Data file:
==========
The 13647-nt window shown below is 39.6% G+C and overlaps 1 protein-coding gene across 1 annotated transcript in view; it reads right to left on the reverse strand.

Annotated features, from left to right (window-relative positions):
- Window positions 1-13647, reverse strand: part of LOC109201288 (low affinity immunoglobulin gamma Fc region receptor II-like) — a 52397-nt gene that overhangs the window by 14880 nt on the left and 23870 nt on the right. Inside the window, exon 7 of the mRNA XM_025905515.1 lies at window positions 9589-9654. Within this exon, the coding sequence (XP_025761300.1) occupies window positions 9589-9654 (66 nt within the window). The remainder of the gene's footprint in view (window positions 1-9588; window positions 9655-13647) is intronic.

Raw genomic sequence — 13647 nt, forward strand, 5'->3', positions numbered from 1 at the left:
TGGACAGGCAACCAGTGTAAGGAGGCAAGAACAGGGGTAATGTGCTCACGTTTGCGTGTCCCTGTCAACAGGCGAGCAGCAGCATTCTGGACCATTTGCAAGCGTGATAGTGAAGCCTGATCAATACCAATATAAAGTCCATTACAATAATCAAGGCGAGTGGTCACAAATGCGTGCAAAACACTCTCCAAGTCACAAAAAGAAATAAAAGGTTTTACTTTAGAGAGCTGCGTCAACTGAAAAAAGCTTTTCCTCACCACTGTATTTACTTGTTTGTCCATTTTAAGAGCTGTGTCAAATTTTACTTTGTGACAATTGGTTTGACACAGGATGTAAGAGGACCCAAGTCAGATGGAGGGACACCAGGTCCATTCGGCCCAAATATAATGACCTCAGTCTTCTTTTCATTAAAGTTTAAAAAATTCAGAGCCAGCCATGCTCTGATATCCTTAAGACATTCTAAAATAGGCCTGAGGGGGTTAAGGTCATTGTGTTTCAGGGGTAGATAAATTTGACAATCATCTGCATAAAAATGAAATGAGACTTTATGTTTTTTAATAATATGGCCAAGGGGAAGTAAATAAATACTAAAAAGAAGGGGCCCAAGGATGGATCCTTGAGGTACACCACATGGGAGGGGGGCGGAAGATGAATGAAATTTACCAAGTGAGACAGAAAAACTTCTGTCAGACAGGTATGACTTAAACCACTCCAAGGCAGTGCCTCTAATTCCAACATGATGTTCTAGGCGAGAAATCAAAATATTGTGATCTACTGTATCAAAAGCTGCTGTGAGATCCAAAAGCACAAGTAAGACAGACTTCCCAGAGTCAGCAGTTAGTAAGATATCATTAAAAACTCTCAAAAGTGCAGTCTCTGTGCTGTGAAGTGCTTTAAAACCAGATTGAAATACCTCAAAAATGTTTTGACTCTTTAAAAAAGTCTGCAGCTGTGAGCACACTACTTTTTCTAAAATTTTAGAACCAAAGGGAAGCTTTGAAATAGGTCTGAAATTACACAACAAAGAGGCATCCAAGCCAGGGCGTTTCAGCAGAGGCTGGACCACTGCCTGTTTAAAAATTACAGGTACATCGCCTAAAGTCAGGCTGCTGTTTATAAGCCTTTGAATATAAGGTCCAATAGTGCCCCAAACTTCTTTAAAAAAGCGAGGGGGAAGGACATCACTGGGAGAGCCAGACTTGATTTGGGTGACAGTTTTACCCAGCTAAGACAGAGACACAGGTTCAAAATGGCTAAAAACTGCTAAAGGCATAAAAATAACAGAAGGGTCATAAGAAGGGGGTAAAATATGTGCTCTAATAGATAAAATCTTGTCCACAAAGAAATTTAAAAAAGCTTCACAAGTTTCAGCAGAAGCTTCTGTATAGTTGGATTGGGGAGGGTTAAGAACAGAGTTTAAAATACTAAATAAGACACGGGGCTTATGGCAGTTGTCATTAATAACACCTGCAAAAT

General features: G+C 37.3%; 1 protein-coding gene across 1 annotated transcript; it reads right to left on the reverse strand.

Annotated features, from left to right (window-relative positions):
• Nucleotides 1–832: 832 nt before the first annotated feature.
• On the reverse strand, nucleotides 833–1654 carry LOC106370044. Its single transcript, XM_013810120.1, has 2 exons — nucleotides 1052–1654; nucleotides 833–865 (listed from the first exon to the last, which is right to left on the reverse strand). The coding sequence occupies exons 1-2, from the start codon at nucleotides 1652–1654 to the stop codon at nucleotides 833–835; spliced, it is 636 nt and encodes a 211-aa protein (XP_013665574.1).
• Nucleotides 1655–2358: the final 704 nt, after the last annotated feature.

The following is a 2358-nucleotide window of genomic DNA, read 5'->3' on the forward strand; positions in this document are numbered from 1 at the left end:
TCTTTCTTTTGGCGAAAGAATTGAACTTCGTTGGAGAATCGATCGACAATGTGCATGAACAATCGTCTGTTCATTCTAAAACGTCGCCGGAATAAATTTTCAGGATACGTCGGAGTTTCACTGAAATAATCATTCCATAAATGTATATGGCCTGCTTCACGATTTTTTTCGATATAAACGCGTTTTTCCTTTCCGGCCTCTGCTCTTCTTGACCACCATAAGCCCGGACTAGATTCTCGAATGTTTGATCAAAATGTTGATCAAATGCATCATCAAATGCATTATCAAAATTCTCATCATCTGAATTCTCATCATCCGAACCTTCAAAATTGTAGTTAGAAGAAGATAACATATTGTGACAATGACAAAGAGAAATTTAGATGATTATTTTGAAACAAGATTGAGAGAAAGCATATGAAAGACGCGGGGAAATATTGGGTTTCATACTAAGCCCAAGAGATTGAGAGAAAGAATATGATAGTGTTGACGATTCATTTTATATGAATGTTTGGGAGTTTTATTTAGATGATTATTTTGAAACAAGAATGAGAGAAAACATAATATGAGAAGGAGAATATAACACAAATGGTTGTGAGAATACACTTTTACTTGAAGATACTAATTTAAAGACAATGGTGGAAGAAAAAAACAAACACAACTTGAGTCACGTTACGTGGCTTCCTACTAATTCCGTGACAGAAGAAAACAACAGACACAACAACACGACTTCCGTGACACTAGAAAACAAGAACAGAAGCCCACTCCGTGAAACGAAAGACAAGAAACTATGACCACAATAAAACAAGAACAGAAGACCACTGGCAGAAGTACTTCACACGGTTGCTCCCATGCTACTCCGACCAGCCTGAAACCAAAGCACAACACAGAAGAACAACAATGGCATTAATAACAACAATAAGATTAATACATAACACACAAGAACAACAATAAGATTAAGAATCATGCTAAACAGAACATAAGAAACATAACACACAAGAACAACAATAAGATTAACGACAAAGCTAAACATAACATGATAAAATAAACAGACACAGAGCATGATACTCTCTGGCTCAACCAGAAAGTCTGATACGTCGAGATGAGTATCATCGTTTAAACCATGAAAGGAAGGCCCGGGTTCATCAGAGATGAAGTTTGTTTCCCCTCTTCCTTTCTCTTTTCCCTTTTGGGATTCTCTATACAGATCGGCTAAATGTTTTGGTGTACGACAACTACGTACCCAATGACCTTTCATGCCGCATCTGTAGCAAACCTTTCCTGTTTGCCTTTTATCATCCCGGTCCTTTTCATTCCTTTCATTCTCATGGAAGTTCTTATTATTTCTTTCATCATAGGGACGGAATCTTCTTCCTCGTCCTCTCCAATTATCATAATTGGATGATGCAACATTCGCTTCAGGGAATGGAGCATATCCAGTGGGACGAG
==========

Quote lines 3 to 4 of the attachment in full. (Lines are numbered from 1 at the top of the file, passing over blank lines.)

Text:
- Window positions 1-13647, reverse strand: part of LOC109201288 (low affinity immunoglobulin gamma Fc region receptor II-like) — a 52397-nt gene that overhangs the window by 14880 nt on the left and 23870 nt on the right. Inside the window, exon 7 of the mRNA XM_025905515.1 lies at window positions 9589-9654. Within this exon, the coding sequence (XP_025761300.1) occupies window positions 9589-9654 (66 nt within the window). The remainder of the gene's footprint in view (window positions 1-9588; window positions 9655-13647) is intronic.

Raw genomic sequence — 13647 nt, forward strand, 5'->3', positions numbered from 1 at the left: